He was born Richard Louis Proenneke in Iowa in 1916, and died in California in 2003. He is most famous for living alone in the Alaskan wilderness for over 30 years. He wrote quite a lot in his journals, which he donated to the American National Park System. His cabin and the rest of his homestead are now preserved as a National Historic Site.
He joined the armed forces right after Pearl Harbor, but didn't serve very long due to a series of injuries and illnesses. However, he was a mechanical genius, so he had little problem making a living both in Iowa and in Alaska.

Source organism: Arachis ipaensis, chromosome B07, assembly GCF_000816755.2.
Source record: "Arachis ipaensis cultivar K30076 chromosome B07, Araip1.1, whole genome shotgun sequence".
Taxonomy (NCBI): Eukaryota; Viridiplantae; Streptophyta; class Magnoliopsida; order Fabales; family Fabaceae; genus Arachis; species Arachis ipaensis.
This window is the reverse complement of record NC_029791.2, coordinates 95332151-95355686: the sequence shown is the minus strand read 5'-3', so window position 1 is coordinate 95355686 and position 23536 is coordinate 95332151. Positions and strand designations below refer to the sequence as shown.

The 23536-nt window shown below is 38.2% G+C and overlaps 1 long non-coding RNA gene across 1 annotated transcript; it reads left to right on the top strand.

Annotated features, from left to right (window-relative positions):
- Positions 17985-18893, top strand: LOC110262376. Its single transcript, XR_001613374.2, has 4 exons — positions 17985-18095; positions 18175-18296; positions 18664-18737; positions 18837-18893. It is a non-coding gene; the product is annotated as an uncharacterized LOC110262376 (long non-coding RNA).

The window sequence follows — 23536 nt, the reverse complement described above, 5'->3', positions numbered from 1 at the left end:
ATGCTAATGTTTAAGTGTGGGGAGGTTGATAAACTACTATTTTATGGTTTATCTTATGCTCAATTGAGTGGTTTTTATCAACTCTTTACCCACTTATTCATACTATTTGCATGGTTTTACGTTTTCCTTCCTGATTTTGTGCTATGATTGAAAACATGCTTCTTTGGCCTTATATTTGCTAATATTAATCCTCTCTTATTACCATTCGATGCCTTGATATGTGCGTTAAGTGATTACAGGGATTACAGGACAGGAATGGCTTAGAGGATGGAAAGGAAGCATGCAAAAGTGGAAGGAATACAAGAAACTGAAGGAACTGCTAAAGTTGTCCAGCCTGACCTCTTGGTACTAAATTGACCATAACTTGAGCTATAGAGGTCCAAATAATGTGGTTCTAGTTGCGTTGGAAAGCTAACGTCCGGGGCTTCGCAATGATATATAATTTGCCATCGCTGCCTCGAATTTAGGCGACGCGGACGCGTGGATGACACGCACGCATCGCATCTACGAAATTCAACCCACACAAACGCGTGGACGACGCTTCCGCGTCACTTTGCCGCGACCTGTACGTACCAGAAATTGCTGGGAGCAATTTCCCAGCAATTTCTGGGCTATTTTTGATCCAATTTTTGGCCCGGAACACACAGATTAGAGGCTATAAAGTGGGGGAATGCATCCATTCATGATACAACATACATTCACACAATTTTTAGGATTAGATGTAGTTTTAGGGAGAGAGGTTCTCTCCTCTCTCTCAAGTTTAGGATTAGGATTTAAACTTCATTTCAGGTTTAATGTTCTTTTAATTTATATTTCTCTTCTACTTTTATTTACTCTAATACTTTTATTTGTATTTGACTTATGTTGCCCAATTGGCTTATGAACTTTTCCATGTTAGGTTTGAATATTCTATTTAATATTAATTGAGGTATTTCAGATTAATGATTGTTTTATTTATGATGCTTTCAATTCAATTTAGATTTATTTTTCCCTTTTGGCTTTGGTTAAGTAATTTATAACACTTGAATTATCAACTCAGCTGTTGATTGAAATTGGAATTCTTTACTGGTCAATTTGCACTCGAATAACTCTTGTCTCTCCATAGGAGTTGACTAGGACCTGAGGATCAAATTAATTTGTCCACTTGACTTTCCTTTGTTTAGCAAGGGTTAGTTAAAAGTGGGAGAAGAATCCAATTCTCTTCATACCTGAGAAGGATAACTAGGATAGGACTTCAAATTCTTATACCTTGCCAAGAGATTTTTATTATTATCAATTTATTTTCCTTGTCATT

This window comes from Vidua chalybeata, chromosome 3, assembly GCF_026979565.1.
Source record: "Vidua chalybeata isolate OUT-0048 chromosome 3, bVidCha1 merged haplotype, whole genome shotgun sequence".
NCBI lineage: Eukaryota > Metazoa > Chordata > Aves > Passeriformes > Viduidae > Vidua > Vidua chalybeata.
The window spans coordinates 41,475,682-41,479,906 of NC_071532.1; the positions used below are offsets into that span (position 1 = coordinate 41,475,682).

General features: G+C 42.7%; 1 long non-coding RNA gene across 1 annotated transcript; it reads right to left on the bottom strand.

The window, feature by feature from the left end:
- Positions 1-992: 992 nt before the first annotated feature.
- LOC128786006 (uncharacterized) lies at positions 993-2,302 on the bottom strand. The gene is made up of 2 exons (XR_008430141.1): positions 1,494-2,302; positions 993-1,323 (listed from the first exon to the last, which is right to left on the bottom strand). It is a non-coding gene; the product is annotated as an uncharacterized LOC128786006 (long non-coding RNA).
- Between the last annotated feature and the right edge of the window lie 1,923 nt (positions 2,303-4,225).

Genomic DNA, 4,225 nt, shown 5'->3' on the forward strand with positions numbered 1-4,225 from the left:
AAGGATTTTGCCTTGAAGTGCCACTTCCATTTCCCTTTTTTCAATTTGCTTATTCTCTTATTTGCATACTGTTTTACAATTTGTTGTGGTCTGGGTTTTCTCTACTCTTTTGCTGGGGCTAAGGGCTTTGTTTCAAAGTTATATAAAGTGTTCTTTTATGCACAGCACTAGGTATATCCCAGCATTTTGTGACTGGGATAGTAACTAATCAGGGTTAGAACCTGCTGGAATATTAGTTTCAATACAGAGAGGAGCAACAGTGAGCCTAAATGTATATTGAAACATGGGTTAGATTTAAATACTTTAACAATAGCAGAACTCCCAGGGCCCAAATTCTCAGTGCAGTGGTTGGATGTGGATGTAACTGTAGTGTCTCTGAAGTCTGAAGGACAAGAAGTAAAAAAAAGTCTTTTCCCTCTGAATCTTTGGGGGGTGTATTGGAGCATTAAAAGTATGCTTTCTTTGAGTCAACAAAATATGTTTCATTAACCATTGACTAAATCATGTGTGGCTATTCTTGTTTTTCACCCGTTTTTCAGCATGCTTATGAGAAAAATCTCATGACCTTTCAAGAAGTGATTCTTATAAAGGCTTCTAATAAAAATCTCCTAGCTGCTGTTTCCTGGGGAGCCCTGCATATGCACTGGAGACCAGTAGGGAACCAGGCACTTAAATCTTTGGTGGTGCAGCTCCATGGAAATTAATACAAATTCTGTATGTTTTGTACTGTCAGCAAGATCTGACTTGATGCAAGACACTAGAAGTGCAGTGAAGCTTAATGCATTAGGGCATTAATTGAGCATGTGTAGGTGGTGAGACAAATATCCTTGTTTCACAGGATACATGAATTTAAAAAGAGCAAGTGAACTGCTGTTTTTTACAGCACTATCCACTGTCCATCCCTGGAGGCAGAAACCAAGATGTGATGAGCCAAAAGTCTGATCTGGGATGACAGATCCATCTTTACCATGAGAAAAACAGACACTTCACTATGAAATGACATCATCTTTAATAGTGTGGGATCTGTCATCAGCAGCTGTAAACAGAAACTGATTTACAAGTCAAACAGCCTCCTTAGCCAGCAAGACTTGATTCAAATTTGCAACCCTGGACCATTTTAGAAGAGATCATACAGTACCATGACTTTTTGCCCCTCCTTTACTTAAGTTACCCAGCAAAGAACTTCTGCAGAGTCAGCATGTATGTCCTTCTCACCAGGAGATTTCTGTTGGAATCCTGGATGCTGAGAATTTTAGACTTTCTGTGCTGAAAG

He was a key player in calling for wilderness preservation during the late 70s and early 80s. The subject of the rather popular PBS program "One Man's Wilderness", which features his own footage from 1974 and more recent footage (ca. 1998), he's become a somewhat famous figure.
I saw that program about Dick Proenneke again last week, which inspired me to start reading his journals. He was quite the fellow!